Join Our Team
UWCATS Values Diversity of All Kinds
A primary aspect of the UWCATS mission is to provide supportive space for scientific dialogue and development. We strive to provide enriching opportunities for all members of our lab (volunteer research assistants, study staff, graduate students, and post-doctoral trainees), in which one’s race, ethnicity, religion, gender identity, sexual orientation, socio-economic background, age, disability, national origin, and other aspects of our diversity are appreciated and respected. We are additionally committed to increasing diversity in academia and ensuring that clinical science represents the values, perspectives, and experiences of BIPOC individuals and communities.
Frequently Asked Questions
Are you accepting students into your lab for the 2022-2023 academic year?
Yes! Please note that there is no obligation to contact Dr. Zoellner directly via email to express your interest in applying. Due to a high volume of inquiries, Dr. Zoellner is unable to respond immediately to individual emails about graduate student applications.
What are you looking for in graduate student applications?
We are looking for students with an interest in understanding trauma-related psychopathology, including PTSD, depression, anxiety, and substance use. Our team is particularly interested in understanding trauma memories and related re-experiencing and more broadly improving our interventions that address trauma-related psychopathology.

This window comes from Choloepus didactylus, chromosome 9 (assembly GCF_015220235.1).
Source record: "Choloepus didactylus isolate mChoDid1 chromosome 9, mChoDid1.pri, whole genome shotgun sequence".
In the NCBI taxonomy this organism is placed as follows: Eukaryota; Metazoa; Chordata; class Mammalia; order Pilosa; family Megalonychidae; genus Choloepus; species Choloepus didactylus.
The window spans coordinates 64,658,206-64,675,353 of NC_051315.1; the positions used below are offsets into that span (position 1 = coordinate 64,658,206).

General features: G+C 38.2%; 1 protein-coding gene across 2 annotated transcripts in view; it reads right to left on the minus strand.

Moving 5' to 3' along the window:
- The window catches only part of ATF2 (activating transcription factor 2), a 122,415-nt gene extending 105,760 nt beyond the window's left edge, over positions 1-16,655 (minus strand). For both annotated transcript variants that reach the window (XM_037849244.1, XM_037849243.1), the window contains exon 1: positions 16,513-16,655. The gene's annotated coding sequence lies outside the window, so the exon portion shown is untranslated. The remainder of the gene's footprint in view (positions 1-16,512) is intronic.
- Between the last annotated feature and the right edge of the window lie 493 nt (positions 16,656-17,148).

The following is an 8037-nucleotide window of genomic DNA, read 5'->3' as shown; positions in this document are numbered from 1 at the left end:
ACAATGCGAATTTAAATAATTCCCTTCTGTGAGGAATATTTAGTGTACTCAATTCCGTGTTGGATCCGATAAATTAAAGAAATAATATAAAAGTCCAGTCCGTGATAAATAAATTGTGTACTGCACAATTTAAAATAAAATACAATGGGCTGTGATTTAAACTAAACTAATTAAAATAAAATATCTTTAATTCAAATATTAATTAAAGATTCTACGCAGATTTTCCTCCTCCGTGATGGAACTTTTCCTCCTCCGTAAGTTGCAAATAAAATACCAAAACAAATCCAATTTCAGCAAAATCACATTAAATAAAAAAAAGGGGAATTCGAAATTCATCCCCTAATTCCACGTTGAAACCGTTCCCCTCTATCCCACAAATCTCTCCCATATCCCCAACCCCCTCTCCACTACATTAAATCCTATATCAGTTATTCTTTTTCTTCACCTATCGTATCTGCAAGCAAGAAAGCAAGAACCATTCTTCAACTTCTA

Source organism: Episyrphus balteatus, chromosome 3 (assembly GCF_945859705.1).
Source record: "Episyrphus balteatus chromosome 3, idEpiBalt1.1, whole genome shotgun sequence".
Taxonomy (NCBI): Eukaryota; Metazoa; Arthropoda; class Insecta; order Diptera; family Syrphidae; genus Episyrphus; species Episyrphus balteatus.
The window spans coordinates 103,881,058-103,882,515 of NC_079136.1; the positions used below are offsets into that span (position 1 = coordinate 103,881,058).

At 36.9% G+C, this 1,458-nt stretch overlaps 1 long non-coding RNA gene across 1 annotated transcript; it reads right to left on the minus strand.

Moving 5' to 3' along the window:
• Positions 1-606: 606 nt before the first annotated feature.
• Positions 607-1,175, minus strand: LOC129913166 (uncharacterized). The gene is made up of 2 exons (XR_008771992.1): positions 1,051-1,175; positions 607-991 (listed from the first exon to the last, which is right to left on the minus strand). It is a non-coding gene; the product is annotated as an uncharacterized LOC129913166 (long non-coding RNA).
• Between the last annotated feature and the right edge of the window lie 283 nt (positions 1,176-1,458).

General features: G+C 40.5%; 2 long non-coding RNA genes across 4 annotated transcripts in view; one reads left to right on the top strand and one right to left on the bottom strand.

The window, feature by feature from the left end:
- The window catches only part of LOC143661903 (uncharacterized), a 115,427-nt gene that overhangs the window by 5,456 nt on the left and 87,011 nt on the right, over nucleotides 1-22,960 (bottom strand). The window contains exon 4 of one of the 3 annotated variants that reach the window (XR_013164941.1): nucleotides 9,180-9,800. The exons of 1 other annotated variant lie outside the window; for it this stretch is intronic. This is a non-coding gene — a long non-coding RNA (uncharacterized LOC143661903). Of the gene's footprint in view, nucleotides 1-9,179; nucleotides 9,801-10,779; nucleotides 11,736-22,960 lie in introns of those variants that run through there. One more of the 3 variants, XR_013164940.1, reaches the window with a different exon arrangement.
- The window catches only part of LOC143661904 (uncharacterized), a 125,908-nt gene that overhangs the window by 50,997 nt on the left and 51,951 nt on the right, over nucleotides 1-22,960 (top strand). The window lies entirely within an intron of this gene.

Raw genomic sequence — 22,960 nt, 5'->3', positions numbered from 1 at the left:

We look for applicants with a strong academic background and interest in conducting research, evidenced by passion for this area of study in the personal statement, previous coursework, and publication/academic presentation record. Additionally, we highly value the ability and desire to collaborate closely with other team members. We strive to create a supportive, non-competitive, and fun learning environment, so working well on a team is a crucial quality that we look for in potential lab members.
When reviewing applications, we focus on whether applicants have research interests that are a good fit for the questions we study in the lab as well as prior research experience. Passion for the research of trauma-related psychopathology, prior research experience with prevention and treatment efforts, a demonstrated interest in groups at risk for trauma exposure, a commitment to diversity, equity, and inclusion (DEI), and a track record of independent research (e.g., a thesis project as an undergraduate, poster presentations, or involvement in research publications) are the types of experience that are weighed heavily in the review process.
What kinds of projects do grad students work on in your lab?
Students are involved in many aspects of our current studies and clinical trials including serving as independent evaluators and study therapists, mentoring undergraduate research assistants, performing secondary analyses, and writing manuscripts. Our goal is to prepare our graduate students to have a model for setting up their own programs of research by the time they graduate. Sometimes these experiences can be funded as research assistantships or by training fellowships.